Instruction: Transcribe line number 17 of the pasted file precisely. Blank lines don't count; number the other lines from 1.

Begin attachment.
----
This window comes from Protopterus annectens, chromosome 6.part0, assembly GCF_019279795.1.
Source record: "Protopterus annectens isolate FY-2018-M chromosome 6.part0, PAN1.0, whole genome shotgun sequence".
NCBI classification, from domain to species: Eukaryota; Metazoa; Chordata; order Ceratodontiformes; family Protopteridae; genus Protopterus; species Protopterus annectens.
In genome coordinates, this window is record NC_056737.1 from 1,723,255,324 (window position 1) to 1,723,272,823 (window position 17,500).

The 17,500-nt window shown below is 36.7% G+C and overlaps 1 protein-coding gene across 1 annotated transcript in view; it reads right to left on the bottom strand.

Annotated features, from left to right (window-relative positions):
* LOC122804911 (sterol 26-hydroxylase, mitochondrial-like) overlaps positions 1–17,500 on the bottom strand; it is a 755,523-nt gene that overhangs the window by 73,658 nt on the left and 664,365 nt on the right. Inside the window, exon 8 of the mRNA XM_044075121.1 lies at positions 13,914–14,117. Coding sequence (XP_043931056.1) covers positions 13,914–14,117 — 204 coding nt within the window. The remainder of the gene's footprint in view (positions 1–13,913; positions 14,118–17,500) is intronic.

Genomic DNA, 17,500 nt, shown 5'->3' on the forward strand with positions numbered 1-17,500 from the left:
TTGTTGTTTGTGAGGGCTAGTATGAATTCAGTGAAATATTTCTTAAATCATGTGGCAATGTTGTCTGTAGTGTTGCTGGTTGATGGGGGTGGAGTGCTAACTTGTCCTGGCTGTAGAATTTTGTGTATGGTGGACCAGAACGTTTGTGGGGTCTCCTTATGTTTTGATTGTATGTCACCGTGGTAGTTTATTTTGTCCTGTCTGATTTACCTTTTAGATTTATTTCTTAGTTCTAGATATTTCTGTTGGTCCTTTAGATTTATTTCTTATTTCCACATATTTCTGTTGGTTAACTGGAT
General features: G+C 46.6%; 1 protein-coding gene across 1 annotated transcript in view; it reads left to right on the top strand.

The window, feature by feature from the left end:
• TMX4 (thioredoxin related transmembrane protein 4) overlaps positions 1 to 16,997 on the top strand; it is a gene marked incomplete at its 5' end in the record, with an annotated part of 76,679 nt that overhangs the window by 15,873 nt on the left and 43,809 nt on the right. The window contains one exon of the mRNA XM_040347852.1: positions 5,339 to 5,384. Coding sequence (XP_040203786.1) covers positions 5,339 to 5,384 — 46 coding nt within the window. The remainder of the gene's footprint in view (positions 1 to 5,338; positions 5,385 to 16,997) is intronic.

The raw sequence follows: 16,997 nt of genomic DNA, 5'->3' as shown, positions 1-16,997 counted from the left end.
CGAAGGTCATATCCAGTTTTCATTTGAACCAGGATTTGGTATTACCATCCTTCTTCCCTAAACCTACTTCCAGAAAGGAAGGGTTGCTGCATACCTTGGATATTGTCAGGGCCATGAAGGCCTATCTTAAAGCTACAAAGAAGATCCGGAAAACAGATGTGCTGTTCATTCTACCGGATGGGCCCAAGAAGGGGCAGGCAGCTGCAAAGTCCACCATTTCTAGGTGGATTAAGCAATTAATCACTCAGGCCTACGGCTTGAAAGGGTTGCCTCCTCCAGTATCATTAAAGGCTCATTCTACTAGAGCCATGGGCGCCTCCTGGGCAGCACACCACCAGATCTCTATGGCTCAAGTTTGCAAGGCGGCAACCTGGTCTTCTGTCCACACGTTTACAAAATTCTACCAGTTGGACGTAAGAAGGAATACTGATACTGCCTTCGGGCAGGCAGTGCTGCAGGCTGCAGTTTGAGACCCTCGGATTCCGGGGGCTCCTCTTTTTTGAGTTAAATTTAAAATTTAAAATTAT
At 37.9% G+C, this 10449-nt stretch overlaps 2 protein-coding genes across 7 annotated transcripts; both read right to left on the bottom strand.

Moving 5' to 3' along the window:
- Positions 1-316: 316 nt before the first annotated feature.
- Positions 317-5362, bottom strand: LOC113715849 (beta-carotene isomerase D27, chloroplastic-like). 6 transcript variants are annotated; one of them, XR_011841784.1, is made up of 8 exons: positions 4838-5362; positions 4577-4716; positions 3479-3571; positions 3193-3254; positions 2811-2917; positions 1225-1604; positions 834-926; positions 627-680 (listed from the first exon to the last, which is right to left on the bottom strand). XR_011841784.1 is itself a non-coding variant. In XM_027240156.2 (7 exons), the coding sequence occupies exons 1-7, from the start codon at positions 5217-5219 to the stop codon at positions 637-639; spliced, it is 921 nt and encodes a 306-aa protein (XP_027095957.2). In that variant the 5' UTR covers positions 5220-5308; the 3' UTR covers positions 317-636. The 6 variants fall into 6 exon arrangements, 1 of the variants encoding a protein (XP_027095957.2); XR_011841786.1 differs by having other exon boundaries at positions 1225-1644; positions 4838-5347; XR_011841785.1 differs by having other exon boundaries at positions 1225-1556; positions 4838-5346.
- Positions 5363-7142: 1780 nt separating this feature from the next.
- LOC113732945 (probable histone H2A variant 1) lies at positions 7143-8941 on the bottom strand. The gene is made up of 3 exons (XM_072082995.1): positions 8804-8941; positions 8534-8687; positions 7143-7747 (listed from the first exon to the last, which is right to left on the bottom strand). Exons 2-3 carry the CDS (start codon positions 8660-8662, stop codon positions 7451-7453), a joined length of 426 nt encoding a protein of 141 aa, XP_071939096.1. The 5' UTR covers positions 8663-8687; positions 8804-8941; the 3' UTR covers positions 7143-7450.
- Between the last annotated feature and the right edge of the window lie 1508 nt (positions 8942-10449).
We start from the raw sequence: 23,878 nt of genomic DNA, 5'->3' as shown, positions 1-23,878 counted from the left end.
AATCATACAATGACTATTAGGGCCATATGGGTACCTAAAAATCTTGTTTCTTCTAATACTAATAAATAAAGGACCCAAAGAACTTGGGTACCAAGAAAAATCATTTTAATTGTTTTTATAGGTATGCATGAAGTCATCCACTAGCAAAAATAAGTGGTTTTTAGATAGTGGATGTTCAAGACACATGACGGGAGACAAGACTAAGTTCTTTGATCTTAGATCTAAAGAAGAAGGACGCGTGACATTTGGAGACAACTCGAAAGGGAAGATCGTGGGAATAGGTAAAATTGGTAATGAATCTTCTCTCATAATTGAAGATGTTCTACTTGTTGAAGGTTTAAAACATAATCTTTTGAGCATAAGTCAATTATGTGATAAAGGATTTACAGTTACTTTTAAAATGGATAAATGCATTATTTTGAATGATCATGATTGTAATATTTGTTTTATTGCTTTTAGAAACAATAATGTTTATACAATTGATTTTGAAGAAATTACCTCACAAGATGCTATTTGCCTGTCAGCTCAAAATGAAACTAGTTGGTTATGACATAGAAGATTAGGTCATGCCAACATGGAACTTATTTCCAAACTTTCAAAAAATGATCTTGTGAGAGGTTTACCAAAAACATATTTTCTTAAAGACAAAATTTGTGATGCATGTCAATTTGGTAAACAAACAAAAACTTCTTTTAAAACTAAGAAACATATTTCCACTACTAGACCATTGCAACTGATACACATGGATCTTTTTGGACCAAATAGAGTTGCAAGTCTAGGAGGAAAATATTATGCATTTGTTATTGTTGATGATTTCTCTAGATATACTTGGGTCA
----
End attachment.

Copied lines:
- Positions 1-316: 316 nt before the first annotated feature.